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Fair-skinned 'need' vitamin D supplements

  • 2 Comments

NHS advice about sun exposure has come into conflict with a Cancer Research UK study.

According to NHS advice, people need 10 to 15 minutes of daily exposure to the sun in the summer months without sunscreen to provide them with the necessary amount of vitamin D, which is essential for healthy bones.

However, a new study by the cancer charity shows that some fair-skinned people may not be able to spend this much time in the sun without burning.

The increased risk of skin cancer outweighs any vitamin D benefit, says Cancer Research UK.

The study, published in the journal Cancer Causes and Control, says the body requires at least 60nmol/L of the vitamin, and suggests fair-skinned people may need to take vitamin D supplements to achieve this.

According to some studies, people are at greater risk of heart disease and have lower chances of surviving breast cancer if they have lower levels of vitamin D than this.

Professor Julia Newton-Bishop, lead author of the study, said: “Fair-skinned individuals who burn easily are not able to make enough vitamin D from sunlight and so may need to take vitamin D supplements.

“This should be considered for fair-skinned people living in a mild climate like the UK and melanoma patients in particular.”

 

  • 2 Comments

Readers' comments (2)

  • The Cancer Recovery Foundation, Children’s Cancer Recovery Project and Breast Cancer Partnership welcome all news highlighting vitamin D deficiencies. However, we believe these new recommendations from Cancer Research UK and the media’s coverage do not go far enough. People are dangerously uninformed about vitamin D deficiencies.

    So who should take vitamin D supplements?
    People with pale skin are not the first to have been linked with low levels of vitamin D. Existing links have been established for everyone: with dark skin, who wear full-body coverings, elderly, young children, pregnant and breastfeeding women and those who avoid the sun. When added together, the number of people likely to have optimum vitamin D levels decreases significantly.

    This combined with our latitude, climate and culture means that many of us in the UK do not get enough vitamin D:

    Cancer Recovery Foundation recommends every adult age 18 and over living in the UK should take a daily vitamin D supplement.

    How much vitamin D is enough?
    There are a range of different recommendations out there. Ours is based on extensive research and with the aim of helping people in the UK to prevent breast and other cancers:

    Cancer Recovery Foundation recommends takes 2000 IU (50mcg) of vitamin D every day. And those living with cancer take 5000 IU.


    Comparing the EC daily allowance?
    The UK does not have its own recommended daily allowance at the moment. We follow a European-wide recommendation which applies equally to countries with much more sun and different ethnicity demographics.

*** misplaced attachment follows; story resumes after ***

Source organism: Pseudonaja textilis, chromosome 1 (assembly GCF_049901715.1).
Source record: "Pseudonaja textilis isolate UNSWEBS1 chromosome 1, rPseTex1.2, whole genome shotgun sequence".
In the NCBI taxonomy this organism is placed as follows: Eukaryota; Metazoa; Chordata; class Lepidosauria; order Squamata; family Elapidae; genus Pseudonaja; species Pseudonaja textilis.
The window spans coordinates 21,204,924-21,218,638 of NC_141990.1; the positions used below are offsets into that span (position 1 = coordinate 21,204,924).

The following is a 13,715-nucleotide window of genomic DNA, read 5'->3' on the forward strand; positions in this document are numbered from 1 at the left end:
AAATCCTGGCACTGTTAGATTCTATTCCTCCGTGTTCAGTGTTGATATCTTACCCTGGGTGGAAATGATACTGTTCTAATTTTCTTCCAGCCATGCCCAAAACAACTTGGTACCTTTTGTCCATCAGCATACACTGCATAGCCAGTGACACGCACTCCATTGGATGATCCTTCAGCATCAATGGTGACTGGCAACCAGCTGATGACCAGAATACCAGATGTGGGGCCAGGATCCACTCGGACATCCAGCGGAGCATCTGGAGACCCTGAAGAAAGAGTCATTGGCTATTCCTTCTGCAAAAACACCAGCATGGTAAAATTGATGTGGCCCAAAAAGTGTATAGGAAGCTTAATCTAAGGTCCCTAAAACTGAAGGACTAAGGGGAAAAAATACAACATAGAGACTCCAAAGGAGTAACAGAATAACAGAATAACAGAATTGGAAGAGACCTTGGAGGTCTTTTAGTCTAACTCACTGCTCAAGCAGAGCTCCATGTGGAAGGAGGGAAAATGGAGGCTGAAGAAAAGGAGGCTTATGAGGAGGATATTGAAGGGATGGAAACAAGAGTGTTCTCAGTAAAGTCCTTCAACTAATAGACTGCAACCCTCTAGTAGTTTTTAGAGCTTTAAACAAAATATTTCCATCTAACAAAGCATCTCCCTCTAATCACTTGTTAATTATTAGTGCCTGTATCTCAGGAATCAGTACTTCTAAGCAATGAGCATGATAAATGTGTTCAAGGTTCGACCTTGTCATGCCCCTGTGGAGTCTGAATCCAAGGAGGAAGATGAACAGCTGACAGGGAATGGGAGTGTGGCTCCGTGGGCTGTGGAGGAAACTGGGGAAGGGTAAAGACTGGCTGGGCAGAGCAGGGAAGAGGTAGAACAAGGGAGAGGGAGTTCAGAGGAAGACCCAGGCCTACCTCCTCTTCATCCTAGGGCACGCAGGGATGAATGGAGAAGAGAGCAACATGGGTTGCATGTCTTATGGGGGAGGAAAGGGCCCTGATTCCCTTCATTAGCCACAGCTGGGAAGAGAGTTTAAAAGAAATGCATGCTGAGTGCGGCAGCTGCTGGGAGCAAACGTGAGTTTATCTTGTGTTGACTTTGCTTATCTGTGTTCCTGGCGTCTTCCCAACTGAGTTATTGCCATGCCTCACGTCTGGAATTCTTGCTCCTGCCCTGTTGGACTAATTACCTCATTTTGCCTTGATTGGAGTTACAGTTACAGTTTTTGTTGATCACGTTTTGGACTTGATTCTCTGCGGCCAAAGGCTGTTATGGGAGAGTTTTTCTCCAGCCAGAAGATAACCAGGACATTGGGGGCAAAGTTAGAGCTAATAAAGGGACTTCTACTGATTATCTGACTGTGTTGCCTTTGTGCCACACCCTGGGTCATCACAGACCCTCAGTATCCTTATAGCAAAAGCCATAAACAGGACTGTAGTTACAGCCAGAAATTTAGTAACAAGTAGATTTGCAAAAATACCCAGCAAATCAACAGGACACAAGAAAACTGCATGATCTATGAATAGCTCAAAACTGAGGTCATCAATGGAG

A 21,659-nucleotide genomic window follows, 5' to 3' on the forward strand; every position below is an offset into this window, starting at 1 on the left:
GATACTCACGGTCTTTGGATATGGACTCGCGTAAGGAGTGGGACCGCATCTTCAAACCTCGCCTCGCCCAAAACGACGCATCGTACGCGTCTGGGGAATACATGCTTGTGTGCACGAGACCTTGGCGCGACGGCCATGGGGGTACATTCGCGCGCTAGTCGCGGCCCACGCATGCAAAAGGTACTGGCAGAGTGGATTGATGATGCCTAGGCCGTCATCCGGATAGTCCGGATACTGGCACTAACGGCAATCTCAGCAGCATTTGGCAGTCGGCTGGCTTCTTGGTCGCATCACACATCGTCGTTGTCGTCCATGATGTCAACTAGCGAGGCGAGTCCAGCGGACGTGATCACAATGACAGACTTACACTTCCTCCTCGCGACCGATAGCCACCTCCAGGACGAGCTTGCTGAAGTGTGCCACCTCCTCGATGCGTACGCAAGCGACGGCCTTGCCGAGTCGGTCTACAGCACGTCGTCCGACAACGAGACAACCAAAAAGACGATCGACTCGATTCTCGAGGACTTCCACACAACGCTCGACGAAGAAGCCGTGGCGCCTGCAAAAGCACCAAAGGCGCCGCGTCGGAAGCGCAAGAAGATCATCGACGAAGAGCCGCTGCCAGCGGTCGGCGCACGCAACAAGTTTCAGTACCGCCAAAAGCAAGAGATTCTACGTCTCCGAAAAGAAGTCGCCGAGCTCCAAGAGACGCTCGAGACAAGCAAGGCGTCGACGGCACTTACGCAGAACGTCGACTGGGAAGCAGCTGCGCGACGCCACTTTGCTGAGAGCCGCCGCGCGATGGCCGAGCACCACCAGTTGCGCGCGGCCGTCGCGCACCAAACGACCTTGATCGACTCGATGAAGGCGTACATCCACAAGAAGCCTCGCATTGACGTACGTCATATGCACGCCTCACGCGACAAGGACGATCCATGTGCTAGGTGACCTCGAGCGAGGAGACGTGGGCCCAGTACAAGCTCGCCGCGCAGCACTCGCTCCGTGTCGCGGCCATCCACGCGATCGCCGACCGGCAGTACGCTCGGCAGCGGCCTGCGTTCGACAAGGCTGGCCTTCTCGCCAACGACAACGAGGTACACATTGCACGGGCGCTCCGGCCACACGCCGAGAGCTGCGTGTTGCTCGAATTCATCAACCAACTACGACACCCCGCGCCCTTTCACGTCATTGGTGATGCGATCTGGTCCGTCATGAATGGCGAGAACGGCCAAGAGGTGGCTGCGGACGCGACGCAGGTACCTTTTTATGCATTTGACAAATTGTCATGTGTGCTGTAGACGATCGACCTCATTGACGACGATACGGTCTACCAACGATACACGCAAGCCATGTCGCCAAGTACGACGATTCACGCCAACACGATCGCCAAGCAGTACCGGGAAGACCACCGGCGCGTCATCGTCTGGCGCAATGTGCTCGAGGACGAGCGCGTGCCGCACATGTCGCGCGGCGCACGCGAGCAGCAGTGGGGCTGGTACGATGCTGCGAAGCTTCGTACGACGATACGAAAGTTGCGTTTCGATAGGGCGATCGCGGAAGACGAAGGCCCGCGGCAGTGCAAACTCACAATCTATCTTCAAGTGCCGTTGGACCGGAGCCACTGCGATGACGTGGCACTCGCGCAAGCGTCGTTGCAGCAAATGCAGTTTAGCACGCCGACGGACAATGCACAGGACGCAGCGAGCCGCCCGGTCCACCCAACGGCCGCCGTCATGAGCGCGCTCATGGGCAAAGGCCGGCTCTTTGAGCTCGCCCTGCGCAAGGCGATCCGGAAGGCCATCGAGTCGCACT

According to these daily allowances, adults should take 200 IU a day, or 5 micrograms. This is currently being reviewed in the UK as these guidelines do not consider that vitamin D is not only needed for bone health, but to maintain healthy organ function and protect from cancers such as breast, pancreatic and prostate as well as diabetes, MS and other diseases.


    Can we overdose on vitamin D?
    It is possible but rare. This is known as vitamin D toxicity. Documented cases are few and all involve intake of = 40,000 IU per day. The average person can generate 10,000 IU from standing in the midday sun for 15 to 20 minutes.


    What do others say?
    The world debate on vitamin D is being led by Canada where milk is fortified by law with 35-40 IU for every 100ml. Their recommended daily allowance is not as high as Cancer Recovery’s, but it is 3 times the EC’s recommendations.

    The UK review is being led by the Scientific Advisory Committee on Nutrition’s Vitamin D Working Group, but their conclusions will not be released for some years.

    Cancer Recovery Group International founder, Greg Anderson says, “Vitamin D deficiency is now correlated with a host of disease, most notably breast and prostate cancers. I stand by our ground-breaking recommendations of 1999: adults should supplement daily with vitamin D. And as the research has become more definitive, Cancer Recovery Group now recommends healthy adults supplement at the rate of 2,000 IU per day. For cancer patients, supplement at 5,000 IU daily.”

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  • might as well carry on with a poor british diet and take vitamin supplements of every letter of the alphabet.

    how did our fair skinned nordics and cavemen survive before good old Boots and medical researchers telling us what we should and shouldn't consume?

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